compiled files.  Then call `make install`.

 * Create another empty directory and call the `p4est` `configure` with its
   relative path and the options `--prefix=path-to-install-p4est` and
   `--with-sc=path-to-install-sc`.  Make sure to use the same compiler flags
   and configure options as in (1.).  Finally, call `make install`.

This is the proposed procedure to split the `p4est` installation into two
packages, say for a linux binary distribution.  The benefit is that other
packages that might require sc do not force `p4est` to get installed.


 6. Installation from source

When installing from source, GNU autotools must be invoked to generate the
necessary configuration files and the configure script.  A bootstrap script is
provided for this purpose: give the shell command `./bootstrap` before
following the instructions in the `INSTALL` file.  Then proceed as in 5.


 7. Installation from git repository

If you have obtained `p4est` from a git repository, such as via the shell command

    git clone https://github.com/cburstedde/p4est.git

then the libsc submodule, which resides in the subdirectory sc, must be
downloaded before configuring and compiling.  This can be accomplished with the
shell commands

    git submodule init; git submodule update

After the submodule has been obtained, install from source as described above
in 6.


 8. Using `p4est` through the deal.II interface

The recent development version of the generic adaptive finite element software
library deal.II interfaces to `p4est` to parallelize its mesh handling.  The most
convenient way to compile and install `p4est` to be accessible for deal.II is to
use the `doc/p4est-setup.sh` script.  This creates both a debug and production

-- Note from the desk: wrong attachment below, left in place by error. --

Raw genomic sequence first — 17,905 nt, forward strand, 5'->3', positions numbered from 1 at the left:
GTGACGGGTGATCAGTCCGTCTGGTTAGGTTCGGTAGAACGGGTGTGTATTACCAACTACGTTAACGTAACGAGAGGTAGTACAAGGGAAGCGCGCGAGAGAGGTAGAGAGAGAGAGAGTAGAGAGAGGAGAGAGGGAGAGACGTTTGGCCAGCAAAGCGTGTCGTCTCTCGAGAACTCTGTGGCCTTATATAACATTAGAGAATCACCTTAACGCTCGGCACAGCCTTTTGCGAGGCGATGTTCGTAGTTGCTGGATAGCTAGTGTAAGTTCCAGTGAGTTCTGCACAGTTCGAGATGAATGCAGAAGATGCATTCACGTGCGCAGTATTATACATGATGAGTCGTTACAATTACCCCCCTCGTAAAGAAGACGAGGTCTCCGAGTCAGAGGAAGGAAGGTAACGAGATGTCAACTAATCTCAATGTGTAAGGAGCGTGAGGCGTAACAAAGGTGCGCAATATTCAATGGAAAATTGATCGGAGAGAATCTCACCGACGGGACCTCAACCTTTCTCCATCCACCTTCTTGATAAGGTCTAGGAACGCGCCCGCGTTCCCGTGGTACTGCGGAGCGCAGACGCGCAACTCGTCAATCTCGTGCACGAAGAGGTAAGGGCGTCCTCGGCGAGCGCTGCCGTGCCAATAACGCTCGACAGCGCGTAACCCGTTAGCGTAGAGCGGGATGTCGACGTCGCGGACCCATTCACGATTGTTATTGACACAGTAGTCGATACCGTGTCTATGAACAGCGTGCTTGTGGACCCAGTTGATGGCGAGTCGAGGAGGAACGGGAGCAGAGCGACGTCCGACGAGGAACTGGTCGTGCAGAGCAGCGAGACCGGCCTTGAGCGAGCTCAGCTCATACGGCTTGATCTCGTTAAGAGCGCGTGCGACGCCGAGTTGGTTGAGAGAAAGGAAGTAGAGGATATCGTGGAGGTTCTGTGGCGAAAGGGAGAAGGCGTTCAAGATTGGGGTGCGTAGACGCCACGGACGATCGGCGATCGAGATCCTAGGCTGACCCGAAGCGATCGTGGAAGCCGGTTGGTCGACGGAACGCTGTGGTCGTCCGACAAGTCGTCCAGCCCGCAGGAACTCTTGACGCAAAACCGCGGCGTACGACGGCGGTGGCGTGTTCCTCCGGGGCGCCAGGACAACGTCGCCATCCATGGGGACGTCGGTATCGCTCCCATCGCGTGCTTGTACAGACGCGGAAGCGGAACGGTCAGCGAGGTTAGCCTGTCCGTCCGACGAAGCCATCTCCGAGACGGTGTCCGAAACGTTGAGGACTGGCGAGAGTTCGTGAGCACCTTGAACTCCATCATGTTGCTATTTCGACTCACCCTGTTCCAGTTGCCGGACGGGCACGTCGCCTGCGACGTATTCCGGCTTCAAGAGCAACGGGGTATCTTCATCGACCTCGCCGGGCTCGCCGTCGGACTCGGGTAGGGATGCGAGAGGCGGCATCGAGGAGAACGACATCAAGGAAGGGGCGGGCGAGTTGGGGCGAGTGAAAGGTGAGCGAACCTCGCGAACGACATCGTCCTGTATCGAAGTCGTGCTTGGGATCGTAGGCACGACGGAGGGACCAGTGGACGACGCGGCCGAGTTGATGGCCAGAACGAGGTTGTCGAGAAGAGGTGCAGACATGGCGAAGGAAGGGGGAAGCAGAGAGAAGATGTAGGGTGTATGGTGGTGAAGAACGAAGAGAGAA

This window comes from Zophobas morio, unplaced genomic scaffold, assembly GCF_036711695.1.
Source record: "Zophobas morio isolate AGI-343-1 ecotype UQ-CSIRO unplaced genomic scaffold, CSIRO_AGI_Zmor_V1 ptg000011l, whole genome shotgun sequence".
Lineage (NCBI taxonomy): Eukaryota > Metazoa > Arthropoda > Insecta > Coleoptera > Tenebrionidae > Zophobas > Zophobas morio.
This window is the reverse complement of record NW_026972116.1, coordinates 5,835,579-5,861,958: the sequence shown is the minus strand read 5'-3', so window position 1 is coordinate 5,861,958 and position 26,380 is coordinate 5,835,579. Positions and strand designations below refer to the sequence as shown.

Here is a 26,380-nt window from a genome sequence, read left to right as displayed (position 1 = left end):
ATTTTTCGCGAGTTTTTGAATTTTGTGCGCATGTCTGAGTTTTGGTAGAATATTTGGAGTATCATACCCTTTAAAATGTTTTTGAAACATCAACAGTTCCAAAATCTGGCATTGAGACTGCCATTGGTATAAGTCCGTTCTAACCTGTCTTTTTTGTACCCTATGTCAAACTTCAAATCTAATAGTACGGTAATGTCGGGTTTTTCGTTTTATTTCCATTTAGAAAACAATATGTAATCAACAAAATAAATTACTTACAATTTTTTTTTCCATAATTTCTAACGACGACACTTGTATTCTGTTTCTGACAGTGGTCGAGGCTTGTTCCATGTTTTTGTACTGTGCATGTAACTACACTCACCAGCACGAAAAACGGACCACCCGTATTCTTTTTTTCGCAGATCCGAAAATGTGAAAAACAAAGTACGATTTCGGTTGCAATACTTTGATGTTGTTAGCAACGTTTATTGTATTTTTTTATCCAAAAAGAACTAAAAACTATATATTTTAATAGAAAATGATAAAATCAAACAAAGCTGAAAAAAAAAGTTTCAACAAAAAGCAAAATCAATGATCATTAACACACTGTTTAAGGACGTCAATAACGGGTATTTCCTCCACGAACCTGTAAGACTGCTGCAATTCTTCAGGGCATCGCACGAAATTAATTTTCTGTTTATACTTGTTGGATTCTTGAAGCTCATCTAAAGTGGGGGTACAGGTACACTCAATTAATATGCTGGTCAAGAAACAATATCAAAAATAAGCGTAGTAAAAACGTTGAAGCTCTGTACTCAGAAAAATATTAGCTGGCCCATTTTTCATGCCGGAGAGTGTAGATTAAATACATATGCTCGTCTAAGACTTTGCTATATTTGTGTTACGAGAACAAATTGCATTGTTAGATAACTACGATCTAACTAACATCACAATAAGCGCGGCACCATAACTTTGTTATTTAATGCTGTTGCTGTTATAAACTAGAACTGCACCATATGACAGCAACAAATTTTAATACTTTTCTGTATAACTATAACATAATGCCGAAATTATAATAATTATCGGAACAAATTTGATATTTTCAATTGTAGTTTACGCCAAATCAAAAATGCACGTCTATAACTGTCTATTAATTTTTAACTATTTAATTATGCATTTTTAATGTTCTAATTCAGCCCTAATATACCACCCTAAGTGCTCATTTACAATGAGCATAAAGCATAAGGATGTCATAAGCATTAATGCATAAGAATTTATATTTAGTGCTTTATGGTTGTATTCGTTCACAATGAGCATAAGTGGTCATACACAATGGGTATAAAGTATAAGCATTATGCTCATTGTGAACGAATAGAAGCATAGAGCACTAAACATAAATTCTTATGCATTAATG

version compiled with minimal logging output.  To know what is going on within
`p4est`, the log level needs to be relaxed in the script.


 9. Building a release tarball from a git clone (one sophisticated way)

The following script may be used to build a release tarball.
It assumes an in-source build here, which makes it look relatively complex;
for a simpler procedure see below under 10.

    #!/bin/sh

    SRC_DIR=$(pwd)
    WORK_DIR=$(mktemp -d)

    cleanup() {
      rm -rf "$WORK_DIR"
      echo ""
      echo "Deleted working directory $WORK_DIR"
    }
    trap cleanup EXIT

    echo "Building p4est tarball in $WORK_DIR"
    echo ""

    # Get p4est
    cd "$WORK_DIR"
    git clone --recursive https://github.com/cburstedde/p4est
    cd p4est

    # Setup exclude files so that version number is not dirty
    ./bootstrap
    ./configure
    git ls-files --others --exclude-standard >> .git/info/exclude
    GIT_DIR=.git/modules/sc git ls-files --others --exclude-standard \
                                     >> .git/modules/sc/info/exclude
    echo ChangeLog >> .git/info/exclude
    echo ChangeLog >> .git/modules/sc/info/exclude
    git clean -xdf
    git submodule foreach git clean -xdf

    # Configure and build distribution tarball
    ./bootstrap
    ./configure
    echo ""
    echo "Building versions"
    echo ""
    git describe --abbrev=4 --match 'v*'
    git submodule foreach git describe --abbrev=4 --match 'v*'
    echo ""
    make -j3 distcheck
    mkdir -p "$SRC_DIR"
    cp p4est-*.tar.gz "$SRC_DIR"


 10. Building a release tarball from a git clone (the simple way)

The above simplifies a great deal when building in a dedicated empty directory;
basically it reduces to

    # [... Checkout the sc submodule as described above]
    ./bootstrap
    mkdir build && cd build && ../configure
    make -j3 distcheck